Hospital faces criminal charges over death of young man killed by train after he fled

Matthew Caseby suffered a mental health crisis on 3 September 2020 and was detained by Thames Valley Police in Oxford (Family handout)
Matthew Caseby suffered a mental health crisis on 3 September 2020 and was detained by Thames Valley Police in Oxford (Family handout)

A care provider is facing two criminal charges over the death of 23-year-old Matthew Caseby, it has been revealed.

The Priory Group, which is one of the largest private mental health care providers in the UK, has been charged by the Care Quality Commission (CQC) over Caseby’s death in September 2020.

The young man was hit by a train a few hours after he escaped from the Priory Hospital Woodbourne in Birmingham by climbing over a fence.

Following a two-week inquest in April last year, a jury ruled that neglect by the hospital had contributed to his death, after a series of failings allowed him to leave the hospital unattended.

Matthew’s father, Richard Caseby, who campaigned for a prosecution, said: “These have been long, hard years since Matthew died.

“I am relieved that the Priory Group is finally being held accountable and the CQC is prosecuting the company for offences associated with the death of my son.

“But the proceedings bring no real satisfaction. A trial just prolongs the day when my family can grieve Matthew’s loss quietly and privately.”

The charges against the Priory Group, brought by the CQC under the Health and Social Care Act 2008, are that it failed to take all reasonable steps to stop a patient from being exposed to avoidable harm, and exposed a patient to significant risk of harm.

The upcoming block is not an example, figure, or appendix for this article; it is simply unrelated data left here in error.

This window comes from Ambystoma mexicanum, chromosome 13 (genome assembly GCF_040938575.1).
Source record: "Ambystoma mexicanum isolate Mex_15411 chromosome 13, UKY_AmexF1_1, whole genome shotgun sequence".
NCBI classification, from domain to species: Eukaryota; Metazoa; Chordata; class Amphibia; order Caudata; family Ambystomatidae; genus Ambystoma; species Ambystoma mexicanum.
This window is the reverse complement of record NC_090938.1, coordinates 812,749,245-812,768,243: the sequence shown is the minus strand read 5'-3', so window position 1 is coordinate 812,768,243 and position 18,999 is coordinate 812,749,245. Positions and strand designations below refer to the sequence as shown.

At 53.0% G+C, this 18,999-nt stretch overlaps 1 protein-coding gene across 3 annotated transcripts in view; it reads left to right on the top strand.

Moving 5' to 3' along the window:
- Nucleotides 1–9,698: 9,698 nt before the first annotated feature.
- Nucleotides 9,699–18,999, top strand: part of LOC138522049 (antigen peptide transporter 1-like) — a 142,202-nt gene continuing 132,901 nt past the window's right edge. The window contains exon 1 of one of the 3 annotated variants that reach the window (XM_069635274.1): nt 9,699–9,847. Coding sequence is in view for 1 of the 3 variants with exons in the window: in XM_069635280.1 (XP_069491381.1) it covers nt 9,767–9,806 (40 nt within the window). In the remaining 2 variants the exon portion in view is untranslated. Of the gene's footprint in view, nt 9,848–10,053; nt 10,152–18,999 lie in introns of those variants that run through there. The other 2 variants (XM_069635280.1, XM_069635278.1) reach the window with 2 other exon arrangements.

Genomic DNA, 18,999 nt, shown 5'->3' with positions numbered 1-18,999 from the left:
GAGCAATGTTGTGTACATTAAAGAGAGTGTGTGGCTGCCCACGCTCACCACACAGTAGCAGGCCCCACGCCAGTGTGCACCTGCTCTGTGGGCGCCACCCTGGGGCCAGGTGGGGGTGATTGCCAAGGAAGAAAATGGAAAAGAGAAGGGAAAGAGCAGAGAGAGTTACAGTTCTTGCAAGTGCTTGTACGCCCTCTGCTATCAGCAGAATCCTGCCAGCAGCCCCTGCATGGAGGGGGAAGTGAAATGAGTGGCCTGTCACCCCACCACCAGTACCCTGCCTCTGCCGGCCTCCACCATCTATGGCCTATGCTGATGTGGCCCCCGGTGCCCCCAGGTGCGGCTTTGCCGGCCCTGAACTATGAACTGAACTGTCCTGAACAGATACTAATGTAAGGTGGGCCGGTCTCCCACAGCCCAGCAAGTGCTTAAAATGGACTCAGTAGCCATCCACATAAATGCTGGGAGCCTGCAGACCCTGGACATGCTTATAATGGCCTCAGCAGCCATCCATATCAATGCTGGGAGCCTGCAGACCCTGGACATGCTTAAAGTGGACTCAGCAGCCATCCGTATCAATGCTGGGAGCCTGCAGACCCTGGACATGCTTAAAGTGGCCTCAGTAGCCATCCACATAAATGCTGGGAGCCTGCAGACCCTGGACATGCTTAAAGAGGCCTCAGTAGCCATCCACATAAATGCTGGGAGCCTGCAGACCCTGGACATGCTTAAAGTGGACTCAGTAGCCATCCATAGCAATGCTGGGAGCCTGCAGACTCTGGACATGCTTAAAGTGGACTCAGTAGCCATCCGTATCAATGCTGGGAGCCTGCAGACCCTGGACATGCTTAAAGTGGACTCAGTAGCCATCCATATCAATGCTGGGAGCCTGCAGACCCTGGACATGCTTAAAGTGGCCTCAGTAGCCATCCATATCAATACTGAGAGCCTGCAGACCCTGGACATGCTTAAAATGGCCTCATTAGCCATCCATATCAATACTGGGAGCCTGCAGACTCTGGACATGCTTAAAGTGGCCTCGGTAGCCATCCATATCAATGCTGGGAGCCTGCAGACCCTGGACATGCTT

The Priory Group will have a plea hearing on 24 November, at which it will face the prospect of an unlimited fine.

Matthew suffered a mental health crisis on 3 September 2020 and was detained by Thames Valley Police in Oxford. Two days later, he was sent 80 miles away to the Priory Hospital in Birmingham.

The inquest into his death found that, prior to his leaving the hospital, he was left unattended in a courtyard by staff – a decision that was deemed to have been “inappropriate and unsafe”.

Staff had raised concerns that he might climb the fence and leave the hospital; however, there was no evidence that those concerns had been followed up or recorded.

Upon being admitted to the hospital, Matthew was assessed as being at low risk of suicide and self-harm, but later in the day it was noted that he was at risk of fleeing.

The inquest heard that the hospital’s recording processes were inadequate, resulting in a lack of communication by staff caring for Matthew.

There was no policy in place for the level of observation required within the hospital’s courtyard, which made it “unsuitable for patients”.

The inquest also highlighted that, despite staff having concerns over the height of the fence, these were not raised officially. This was despite senior managers being aware of incidents that took place before Matthew’s death.

Coroner Louise Hunt issued a prevention of future deaths report to the Priory Group and the Department of Health and Social Care following Matthew’s inquest.

Earlier this year, another major private mental health provider, Cygnet Health Care, was fined £1.5m over the death of a young woman who took her own life at Cygnet Ealing Hospital.

Last year, the CQC launched a criminal investigation into the death of a 14-year-old girl at the scandal-hit Taplow Manor mental health hospital, which has been the subject of multiple exposés by The Independent.

The Priory Group said it is unable to comment ahead of court proceedings.